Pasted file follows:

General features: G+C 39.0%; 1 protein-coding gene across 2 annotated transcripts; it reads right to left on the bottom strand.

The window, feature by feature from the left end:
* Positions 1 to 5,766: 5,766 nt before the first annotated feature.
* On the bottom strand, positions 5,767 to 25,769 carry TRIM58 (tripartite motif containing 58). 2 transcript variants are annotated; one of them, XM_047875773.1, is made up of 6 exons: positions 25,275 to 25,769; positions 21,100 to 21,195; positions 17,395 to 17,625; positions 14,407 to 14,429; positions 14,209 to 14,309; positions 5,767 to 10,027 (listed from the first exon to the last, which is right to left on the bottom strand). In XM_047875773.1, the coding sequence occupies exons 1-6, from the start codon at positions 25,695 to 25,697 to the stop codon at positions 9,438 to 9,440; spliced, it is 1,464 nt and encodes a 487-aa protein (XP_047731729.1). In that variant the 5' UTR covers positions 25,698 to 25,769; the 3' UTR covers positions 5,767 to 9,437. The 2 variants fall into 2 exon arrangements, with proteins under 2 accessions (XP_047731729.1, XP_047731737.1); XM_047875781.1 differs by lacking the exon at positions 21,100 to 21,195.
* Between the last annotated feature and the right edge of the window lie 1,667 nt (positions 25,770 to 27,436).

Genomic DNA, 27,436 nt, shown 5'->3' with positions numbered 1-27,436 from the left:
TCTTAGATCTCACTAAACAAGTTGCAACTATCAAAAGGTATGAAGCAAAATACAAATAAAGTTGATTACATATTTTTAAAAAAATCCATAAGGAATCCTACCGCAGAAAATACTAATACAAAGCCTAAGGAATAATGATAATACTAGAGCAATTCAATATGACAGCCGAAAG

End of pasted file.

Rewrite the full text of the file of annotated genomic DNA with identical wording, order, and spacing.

General features: G+C 39.0%; 1 protein-coding gene across 2 annotated transcripts; it reads right to left on the bottom strand.

The window, feature by feature from the left end:
* Positions 1 to 5,766: 5,766 nt before the first annotated feature.
* On the bottom strand, positions 5,767 to 25,769 carry TRIM58 (tripartite motif containing 58). 2 transcript variants are annotated; one of them, XM_047875773.1, is made up of 6 exons: positions 25,275 to 25,769; positions 21,100 to 21,195; positions 17,395 to 17,625; positions 14,407 to 14,429; positions 14,209 to 14,309; positions 5,767 to 10,027 (listed from the first exon to the last, which is right to left on the bottom strand). In XM_047875773.1, the coding sequence occupies exons 1-6, from the start codon at positions 25,695 to 25,697 to the stop codon at positions 9,438 to 9,440; spliced, it is 1,464 nt and encodes a 487-aa protein (XP_047731729.1). In that variant the 5' UTR covers positions 25,698 to 25,769; the 3' UTR covers positions 5,767 to 9,437. The 2 variants fall into 2 exon arrangements, with proteins under 2 accessions (XP_047731729.1, XP_047731737.1); XM_047875781.1 differs by lacking the exon at positions 21,100 to 21,195.
* Between the last annotated feature and the right edge of the window lie 1,667 nt (positions 25,770 to 27,436).

Genomic DNA, 27,436 nt, shown 5'->3' with positions numbered 1-27,436 from the left:
TCTTAGATCTCACTAAACAAGTTGCAACTATCAAAAGGTATGAAGCAAAATACAAATAAAGTTGATTACATATTTTTAAAAAAATCCATAAGGAATCCTACCGCAGAAAATACTAATACAAAGCCTAAGGAATAATGATAATACTAGAGCAATTCAATATGACAGCCGAAAG